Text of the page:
Not every marriage is worth saving. But no marriage deserves to be abandoned during the most stressful point in its lifetime.
I recently became enthralled with the podcast Alone: A Love Story by Michelle Parise produced by CBC Radio. She has the breezy, mellifluous voice of a hopeless romantic and we fall easily under the spell of her storytelling. She eventually marries a funny scientist who lends levity to her ruminative life. They have great sex and raucous arguments. Though the relationship is clearly moody, he sounds like her perfect compliment. But we know they’re going to fail – after all she’s the eponymous alone narrator. Just how they will is what the first season tensely leads up to.
She sees clues to his infidelity but doesn’t confront them head on until after an argument drives her husband from the family home to overnight with the significant coworker. After ‘The Bomb’, as she calls it, I assumed there would be multiple episodes of coming to terms with their disconnect. Instead, Parise goes straight to the real estate broker. “We have to sell the house. This week.” The only work that made sense for her in response to her husband’s cheating was to pack boxes.
There’s likely a lot to the story she doesn’t share with us. But I felt sad and furious, mostly because they were raising a precocious four year old and parenting should require a more super-glued layer of commitment from a couple. I was hoping for contrition from him and forgiveness from her, or at least some amount of unpacking why neither had made a concerted effort at reconciliation, preferably with a tough therapist between them. Instead, she moves into a new season and a new apartment, a single woman looking for love and doing little to consider, out loud at least, how she might avoid repeating a pattern. As earnest and hurt as she was, I couldn’t let go of my nagging question:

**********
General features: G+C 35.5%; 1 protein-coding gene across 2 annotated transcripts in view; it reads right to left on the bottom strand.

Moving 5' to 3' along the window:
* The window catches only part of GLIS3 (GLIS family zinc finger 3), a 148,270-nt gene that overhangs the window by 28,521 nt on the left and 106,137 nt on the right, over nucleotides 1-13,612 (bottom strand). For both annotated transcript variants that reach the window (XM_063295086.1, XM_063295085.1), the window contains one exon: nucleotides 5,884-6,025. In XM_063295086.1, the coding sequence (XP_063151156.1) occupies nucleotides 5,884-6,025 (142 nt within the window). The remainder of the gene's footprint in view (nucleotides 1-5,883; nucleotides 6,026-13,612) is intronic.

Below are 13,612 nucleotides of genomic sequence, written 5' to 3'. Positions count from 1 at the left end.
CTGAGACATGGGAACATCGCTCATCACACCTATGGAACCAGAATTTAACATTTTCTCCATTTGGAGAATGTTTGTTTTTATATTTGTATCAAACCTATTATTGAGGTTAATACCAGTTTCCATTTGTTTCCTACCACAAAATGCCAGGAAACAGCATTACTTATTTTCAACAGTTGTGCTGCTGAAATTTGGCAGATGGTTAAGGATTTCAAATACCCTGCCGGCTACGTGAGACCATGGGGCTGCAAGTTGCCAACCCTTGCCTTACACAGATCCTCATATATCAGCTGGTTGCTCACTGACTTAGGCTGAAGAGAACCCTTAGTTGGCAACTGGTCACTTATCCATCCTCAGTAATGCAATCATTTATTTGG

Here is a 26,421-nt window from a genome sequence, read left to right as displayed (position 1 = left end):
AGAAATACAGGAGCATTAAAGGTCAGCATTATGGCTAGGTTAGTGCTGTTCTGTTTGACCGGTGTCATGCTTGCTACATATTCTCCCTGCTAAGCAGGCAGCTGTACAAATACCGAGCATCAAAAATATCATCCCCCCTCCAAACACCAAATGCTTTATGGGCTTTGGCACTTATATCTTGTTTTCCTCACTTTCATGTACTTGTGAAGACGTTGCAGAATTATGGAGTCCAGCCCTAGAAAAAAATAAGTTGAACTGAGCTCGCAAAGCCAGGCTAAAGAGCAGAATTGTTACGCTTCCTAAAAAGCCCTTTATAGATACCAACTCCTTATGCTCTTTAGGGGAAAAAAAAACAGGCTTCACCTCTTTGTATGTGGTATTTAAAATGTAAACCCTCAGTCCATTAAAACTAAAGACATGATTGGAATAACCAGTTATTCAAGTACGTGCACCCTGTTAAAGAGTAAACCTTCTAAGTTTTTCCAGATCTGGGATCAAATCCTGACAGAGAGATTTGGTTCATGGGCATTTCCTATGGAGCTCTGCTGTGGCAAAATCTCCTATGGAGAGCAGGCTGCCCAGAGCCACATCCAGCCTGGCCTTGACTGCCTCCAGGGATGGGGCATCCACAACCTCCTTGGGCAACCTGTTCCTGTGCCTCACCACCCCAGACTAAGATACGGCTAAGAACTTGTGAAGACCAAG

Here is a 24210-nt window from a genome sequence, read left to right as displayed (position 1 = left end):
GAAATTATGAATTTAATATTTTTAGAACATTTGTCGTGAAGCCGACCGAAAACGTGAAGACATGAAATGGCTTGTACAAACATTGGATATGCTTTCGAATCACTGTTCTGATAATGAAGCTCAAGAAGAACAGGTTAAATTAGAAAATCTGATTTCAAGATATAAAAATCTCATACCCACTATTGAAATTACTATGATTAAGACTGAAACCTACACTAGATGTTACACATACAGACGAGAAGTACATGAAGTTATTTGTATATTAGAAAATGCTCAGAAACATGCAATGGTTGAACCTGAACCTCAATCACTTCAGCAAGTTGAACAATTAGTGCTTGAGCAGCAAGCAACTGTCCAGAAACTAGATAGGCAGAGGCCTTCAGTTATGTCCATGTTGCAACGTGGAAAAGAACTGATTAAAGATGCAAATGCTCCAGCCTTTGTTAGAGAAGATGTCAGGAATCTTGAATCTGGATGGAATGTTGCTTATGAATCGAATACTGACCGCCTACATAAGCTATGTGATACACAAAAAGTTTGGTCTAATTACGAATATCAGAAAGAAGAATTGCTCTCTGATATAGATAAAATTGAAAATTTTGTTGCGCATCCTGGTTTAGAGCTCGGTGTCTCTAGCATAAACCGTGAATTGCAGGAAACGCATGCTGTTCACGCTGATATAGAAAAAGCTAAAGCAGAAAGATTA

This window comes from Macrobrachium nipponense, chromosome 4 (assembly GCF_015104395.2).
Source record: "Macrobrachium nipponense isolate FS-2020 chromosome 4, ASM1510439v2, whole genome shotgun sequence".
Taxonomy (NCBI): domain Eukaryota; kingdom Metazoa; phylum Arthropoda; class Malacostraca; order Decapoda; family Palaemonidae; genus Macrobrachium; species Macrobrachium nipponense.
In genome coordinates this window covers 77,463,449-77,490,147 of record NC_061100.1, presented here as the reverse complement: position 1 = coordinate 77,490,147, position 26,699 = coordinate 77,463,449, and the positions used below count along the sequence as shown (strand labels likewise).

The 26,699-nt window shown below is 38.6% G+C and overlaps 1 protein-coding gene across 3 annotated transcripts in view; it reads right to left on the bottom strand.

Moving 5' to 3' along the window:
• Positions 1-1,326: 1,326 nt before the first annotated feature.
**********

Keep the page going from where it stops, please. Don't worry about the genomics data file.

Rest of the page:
Why do people so easily abandon each other after infidelity?
Infidelity is the penultimate transgression and all the world will side with the aggrieved. But why is the indignation around cheating so difficult to work through? A friend of mine described modern infidelity as a ‘get out of marriage free’ card. Esther Perel, author of ‘State of Affairs’ even suggests reconciliation is now considered a weakness.“Once divorce carried all the stigma. Now, choosing to stay when you can leave is the new shame.”
If we don’t work out the reasons for infidelity (and there are so very many reasons) aren’t we cheating ourselves of acquiring the skills to avoid the same thing from happening again? If we keep walking away from these relationships aren’t we perpetuating Einstein’s definition of insanity as “doing the same thing over and over again and expecting different results”?
Not long ago on Twitter, a man contacted me to ask advice. I told him I wasn’t a professional but he roped me in anyway. He’d suddenly become sexually insatiable in his mid-fifties. His wife hadn’t expressed any interest in sex for years. They were still raising five boys together (“Five boys?!” I exclaimed. “No wonder she can’t be bothered with sex.”) and he was having a string of casual affairs. I reminded him that in a court of law it doesn’t matter if your wife hasn’t slept with you for a decade, he should consider the possibility of a big, messy divorce if he couldn’t keep his dick in his pants. But he was on the road a lot for work so he took his chances. Then one day his wife found the condoms in his suitcase.